If you would prefer to can kale, it must be pressure canned; it is not safe to process by a water bath canning method as it is a low acid food. Canned kale is a perfect addition to baked dishes, soups or pastas. Wash kale thoroughly and discard stems and ribs. Steam until wilted (three to five minutes) then pack loosely into jars leaving 1 inch headspace. Pour in boiling water, maintaining headspace. Wipe the rims of the jar then put on lids. Process pints for 70 minutes or quarts for 90 minutes at 10 pounds for a dial gauge or 11 pounds for a weighted gauge.
To dry kale, wash leaves and remove stems. Water blanch for best quality and blot dry. Dry at 130 F to 140 F for several hours until crisp. Drying in a dehydrator with an air circulating fan will speed drying time. Store in an airtight container for six to 12 months. The quality of dried kale is lower than other preservation methods; dried kale is suitable for recipes where texture is not as important and reconstituting in liquid will occur such as soups and casseroles.
Pests, Diseases and Other Issues
There are several pests, diseases and disorders that are possible in kale for West Virginia home gardeners. Good Integrated Pest Management (IPM) practices such as choosing appropriate varieties, crop rotation, weed management, monitoring often for pests and diseases, addressing problems when necessary and other practices to maintain plant vigor can help minimize issues. Appropriate watering including watering in the morning and watering the soil around the plant instead of plant leaves can help prevent some diseases. Early insect control can also limit some diseases that spread by insect movement.
Several pesticides are approved for use on kale. Pesticides should be avoided unless necessary as most of the plant is intended for consumption. Spinosad is a pesticide whose active ingredient is a natural substance made by a soil bacterium that can be toxic to insects. Bacillus thuringiensis (Bt) is an insecticide made from a bacterium of the same name which only affects insects consuming that target plant; therefore, it is safe for use around pollinators. Neem oil or insecticidal soap can be effective for some insects and their larvae. Contact your local WVU Extension office for pest and disease identification and recommendation of appropriate pesticides for your situation.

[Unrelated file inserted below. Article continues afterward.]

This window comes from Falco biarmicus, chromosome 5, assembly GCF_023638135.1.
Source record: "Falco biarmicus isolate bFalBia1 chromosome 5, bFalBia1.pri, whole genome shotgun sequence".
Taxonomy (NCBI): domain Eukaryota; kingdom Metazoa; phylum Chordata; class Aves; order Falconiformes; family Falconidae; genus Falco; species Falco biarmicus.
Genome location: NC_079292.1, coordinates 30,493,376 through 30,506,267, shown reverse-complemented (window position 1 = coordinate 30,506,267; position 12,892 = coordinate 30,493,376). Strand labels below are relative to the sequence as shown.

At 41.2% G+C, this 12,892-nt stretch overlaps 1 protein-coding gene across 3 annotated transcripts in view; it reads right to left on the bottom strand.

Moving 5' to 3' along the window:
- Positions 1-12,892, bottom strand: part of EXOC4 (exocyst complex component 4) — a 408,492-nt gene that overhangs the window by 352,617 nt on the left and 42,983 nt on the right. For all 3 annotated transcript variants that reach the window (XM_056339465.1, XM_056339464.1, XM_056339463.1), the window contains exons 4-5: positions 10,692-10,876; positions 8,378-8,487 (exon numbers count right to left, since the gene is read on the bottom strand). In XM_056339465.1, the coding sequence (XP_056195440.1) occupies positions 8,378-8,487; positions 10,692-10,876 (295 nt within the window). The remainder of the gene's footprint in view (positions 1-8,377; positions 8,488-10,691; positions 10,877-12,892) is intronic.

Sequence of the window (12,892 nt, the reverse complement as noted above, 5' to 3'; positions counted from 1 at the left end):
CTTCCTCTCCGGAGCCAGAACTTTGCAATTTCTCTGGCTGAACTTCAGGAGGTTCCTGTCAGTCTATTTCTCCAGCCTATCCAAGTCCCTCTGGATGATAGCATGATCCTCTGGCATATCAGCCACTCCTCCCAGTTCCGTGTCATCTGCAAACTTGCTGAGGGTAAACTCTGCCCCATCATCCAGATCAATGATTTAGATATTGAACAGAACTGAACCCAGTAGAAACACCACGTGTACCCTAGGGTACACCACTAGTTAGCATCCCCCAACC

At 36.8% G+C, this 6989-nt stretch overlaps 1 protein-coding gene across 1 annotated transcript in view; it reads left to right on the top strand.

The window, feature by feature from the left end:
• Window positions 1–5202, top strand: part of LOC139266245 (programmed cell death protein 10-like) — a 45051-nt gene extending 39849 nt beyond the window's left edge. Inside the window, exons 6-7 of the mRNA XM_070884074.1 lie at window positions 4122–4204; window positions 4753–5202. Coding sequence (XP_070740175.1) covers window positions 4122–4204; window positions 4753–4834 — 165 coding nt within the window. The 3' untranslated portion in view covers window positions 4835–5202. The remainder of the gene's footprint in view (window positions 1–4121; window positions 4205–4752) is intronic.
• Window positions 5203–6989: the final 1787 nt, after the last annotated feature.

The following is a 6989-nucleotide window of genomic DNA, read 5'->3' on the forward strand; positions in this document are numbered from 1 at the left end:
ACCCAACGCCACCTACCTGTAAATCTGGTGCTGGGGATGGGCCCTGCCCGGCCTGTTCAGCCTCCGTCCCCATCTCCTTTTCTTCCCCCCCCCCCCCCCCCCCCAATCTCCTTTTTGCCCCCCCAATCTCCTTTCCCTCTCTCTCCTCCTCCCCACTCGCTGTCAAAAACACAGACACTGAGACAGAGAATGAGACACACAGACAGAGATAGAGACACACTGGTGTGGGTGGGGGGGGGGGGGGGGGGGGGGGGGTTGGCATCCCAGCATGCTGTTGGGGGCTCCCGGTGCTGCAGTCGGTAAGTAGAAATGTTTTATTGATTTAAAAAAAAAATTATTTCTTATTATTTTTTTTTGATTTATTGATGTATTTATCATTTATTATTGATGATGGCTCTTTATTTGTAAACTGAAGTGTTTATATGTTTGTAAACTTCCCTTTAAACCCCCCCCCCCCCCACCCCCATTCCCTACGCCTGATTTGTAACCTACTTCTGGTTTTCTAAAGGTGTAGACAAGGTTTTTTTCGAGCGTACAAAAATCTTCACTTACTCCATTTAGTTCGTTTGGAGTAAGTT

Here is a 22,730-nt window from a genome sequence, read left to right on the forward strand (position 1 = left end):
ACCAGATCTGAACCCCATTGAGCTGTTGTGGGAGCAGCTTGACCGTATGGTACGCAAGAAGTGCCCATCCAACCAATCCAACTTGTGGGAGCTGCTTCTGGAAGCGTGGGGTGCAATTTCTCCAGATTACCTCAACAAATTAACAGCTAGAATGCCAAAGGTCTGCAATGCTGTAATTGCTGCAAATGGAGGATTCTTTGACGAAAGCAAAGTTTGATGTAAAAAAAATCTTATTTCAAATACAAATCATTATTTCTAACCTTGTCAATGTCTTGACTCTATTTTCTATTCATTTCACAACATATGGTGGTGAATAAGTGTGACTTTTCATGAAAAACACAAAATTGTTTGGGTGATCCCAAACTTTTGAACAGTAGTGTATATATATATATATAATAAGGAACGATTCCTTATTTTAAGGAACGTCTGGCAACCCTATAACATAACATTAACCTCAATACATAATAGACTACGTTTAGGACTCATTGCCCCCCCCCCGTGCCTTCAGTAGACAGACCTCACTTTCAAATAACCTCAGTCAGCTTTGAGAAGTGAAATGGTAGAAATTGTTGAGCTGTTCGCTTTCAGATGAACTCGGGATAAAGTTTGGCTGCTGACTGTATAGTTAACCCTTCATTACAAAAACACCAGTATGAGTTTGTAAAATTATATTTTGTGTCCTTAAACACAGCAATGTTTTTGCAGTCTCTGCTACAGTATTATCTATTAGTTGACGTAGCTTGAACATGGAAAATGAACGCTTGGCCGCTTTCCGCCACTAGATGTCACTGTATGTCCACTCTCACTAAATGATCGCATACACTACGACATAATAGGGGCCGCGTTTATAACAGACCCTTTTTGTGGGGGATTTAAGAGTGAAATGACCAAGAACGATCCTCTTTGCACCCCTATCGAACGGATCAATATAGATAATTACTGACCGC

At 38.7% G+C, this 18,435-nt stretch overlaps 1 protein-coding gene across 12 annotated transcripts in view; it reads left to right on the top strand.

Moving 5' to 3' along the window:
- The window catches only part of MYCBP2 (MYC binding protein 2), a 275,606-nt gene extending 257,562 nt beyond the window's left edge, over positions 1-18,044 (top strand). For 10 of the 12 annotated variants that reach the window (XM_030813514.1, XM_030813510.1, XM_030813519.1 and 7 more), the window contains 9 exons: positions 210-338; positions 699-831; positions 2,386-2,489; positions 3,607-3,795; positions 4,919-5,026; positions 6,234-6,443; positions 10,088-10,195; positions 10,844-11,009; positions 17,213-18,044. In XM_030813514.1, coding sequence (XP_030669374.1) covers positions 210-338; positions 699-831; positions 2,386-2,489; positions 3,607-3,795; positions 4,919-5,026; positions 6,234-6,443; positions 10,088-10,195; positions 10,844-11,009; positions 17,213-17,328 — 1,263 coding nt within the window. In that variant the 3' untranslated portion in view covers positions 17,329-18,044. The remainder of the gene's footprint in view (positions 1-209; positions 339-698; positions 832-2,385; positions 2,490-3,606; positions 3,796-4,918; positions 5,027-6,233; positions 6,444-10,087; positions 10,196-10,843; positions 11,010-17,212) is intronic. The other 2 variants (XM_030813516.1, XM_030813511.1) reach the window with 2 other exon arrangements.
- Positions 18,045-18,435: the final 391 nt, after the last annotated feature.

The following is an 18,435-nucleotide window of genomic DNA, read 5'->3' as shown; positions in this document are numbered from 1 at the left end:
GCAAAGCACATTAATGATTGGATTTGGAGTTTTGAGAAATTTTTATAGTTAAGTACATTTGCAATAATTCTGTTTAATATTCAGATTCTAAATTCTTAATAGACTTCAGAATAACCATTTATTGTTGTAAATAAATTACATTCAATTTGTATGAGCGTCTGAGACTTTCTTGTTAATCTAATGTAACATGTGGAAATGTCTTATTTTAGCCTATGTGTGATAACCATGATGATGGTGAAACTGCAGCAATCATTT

Pest Disease or Issue
Aphids (Multiple types)
|Damage plants by sucking sap
Insecticides are approved but should be avoided if possible
Spray plants with hard water spray
Insecticidal soap or horticultural oil can control aphids
Destroy infected plants so eggs don’t overwinter
|Tiny black insects chew small irregular holes throughout leaf, often described
as a “shotgun” pattern
Use row covers as seedlings are growing
Remove old plant material so flea beetles cannot overwinter
(Cabbage looper, imported cabbage worm, armyworm)
|Feeding damage (holes on leaves), presence of larvae and or moths, presence
of frass (excrement)
Scout often to detect presence and damage level.
Exclusion with row covers. Hand pick larvae.
Removal of related weeds (such as field mustard) and crop residues at the end of season will reduce overwintering of moths/caterpillars
|Tiny white flying insects, excessive numbers can lead to small yellow spots
on foliage and honeydew and black mod on leaves
|Presence may not warrant treatment, if treatment is necessary insecticidal
soap or horticultural oil can be effective
Alternaria leaf spot – small black spots, may make target like rings
Anthracnose – circular lesions on leaves
Dampening off – seedlings die after germination with constriction or rot around stem base
Water the soil instead of leaves
Spray copper or specialty fungicides
Use disease free seeds
Leaf spot – yellow “v” shaped lesions on leaves
Black rot – "v" shaped lesions that later turn brown or black
Use good sanitation to prevent spread between plants
Plant resistant varieties
Rotate crops with non-cruciferous crops
Destroy diseased material
USDA nutrient information https://www.fda.gov/food/food-labeling-nutrition/nutrition-information-raw-fruits-vegetables-and-fish
Vegetable Varieties Recommended for West Virginia https://extension.wvu.edu/files/d/efe1bf03-9296-449c-8027-fff3e359d769/vegetable-varieties-recommended-for-west-virginiazx.pdf
Preserve It Fresh, Preserve It Safe: 2021, No. 3 Kale from University of Missouri Extension https://extension.missouri.edu/publications/hes140
Preserving Greens from Penn State Extension https://extension.psu.edu/preserving-greens
Author: Jodi Richmond, WVU Extension Agent – Mercer County
Last Reviewed: January 2024